'Tea party' movement: Who are they and what do they want?
Tea Party Nation convention starts Thursday. Questions and answers about the tea party movement and how it might affect the 2010 elections.
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It appears to be winning the image war, for one. Forty-one percent of American adults have a positive view of the tea party, compared with 35 percent for the Democrats and 28 percent for the GOP, according to a recent NBC News/Wall Street Journal poll.Skip to next paragraph
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Tea partyers did transform the healthcare reform debate, some analysts say, after activists stormed town-hall meetings last summer.
Moreover, decisions by Democratic Sens. Christopher Dodd and Byron Dorgan not to run for reelection this year is an acknowledgment that they probably would have faced a tea-party-inspired populist backlash at the polls, say tea party watchers.
In Massachusetts, tea party organizers helped to funnel money and manpower to state Sen. Scott Brown's successful bid for the late Ted Kennedy's seat in the US Senate. The upset victory, wrote conservative columnist Mary Katharine Ham, shows that "Democrats fooled themselves into believing the town-hall/tea party caricature and ignored the feelings of real Americans."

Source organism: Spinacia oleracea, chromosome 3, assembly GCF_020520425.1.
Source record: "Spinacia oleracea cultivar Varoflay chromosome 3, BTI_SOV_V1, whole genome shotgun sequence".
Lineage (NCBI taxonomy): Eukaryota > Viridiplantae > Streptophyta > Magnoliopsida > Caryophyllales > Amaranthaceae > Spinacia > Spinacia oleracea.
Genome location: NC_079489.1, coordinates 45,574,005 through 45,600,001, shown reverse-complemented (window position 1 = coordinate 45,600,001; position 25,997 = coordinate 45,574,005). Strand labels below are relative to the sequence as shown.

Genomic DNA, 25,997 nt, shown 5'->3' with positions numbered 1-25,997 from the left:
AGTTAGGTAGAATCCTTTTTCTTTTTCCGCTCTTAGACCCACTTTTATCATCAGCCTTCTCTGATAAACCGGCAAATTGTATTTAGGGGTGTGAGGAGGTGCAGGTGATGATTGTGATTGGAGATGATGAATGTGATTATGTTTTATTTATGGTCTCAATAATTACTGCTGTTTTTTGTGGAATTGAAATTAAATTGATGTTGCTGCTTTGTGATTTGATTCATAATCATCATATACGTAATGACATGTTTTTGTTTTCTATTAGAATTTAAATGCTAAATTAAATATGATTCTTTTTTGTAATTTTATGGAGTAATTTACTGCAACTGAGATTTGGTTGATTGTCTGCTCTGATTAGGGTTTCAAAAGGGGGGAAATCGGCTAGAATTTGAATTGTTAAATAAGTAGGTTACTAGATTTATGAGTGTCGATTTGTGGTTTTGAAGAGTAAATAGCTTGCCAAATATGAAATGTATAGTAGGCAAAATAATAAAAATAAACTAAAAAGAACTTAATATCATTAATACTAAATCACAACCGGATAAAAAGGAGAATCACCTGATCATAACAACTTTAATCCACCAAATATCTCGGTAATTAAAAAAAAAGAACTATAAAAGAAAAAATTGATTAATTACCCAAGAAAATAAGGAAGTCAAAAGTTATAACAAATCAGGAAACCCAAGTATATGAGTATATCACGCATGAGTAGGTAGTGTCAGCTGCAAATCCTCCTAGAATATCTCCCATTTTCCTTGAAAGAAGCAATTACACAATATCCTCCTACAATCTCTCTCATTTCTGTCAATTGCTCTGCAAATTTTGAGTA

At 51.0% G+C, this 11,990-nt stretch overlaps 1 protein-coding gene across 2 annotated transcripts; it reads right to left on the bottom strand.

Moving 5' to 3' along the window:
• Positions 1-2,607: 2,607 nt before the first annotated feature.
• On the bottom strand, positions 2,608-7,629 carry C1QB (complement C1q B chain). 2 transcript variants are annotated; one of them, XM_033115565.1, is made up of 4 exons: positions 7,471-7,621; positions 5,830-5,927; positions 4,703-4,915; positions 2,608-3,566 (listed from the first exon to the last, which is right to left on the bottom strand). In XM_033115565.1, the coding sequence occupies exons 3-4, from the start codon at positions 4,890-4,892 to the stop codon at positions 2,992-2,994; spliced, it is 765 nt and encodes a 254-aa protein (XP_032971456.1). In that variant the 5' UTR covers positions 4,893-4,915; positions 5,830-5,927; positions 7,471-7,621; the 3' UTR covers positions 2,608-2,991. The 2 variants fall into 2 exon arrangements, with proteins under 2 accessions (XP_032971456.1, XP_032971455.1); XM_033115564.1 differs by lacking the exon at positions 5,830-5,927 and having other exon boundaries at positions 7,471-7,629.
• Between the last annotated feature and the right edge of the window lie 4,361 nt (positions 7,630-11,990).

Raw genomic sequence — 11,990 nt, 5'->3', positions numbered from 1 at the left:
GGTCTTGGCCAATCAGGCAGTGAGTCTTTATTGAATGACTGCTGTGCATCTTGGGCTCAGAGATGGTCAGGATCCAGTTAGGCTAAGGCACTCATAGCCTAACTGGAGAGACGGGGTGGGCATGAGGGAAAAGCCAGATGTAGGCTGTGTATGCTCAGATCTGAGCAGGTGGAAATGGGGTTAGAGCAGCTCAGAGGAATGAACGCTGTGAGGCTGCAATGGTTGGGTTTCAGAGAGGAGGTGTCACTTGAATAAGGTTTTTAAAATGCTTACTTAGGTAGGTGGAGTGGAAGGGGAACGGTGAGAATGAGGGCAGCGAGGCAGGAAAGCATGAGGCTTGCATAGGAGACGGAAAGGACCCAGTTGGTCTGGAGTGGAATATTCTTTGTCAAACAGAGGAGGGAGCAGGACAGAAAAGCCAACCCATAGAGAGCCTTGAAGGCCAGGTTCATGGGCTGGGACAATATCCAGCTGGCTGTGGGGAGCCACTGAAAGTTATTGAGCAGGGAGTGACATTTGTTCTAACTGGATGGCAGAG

What role do tea party activists envision playing in the 2010 elections?
For a template, look to an emerging showdown in Florida between Gov. Charlie Crist and former state House Speaker Marco Rubio over a US Senate seat. Tea partyers are backing Mr. Rubio and making a horse race out of a GOP primary that the popular Mr. Crist should have strolled through.
How will the tea party convention advance or hurt the movement?
Recent convention developments have some tea party activists worried the event could tarnish the movement. The decision by two of the convention's key speakers, Rep. Michelle Bachmann (R) of Minn. and Rep. Marsha Blackburn (R) of Tenn., to pull out is giving Americans a glimpse of the internecine fighting in the tea party movement.
Some are also raising questions about convention expenses and its upscale lobster dinner, saying they contradict the movement's thrifty image and bolster arguments that the convention is a GOP ruse to raise millions.
Those who oppose the convention also question the cult of personality around Sarah Palin, the convention's headline speaker, and say it's the people who should be speaking to politicians, not the other way around.
Still, for many the controversy only proves the tea partyers are a grass roots movement with no central authority, and it's creating a forum for just the kind of healthy debate necessary to shape a stronger and more influential movement.
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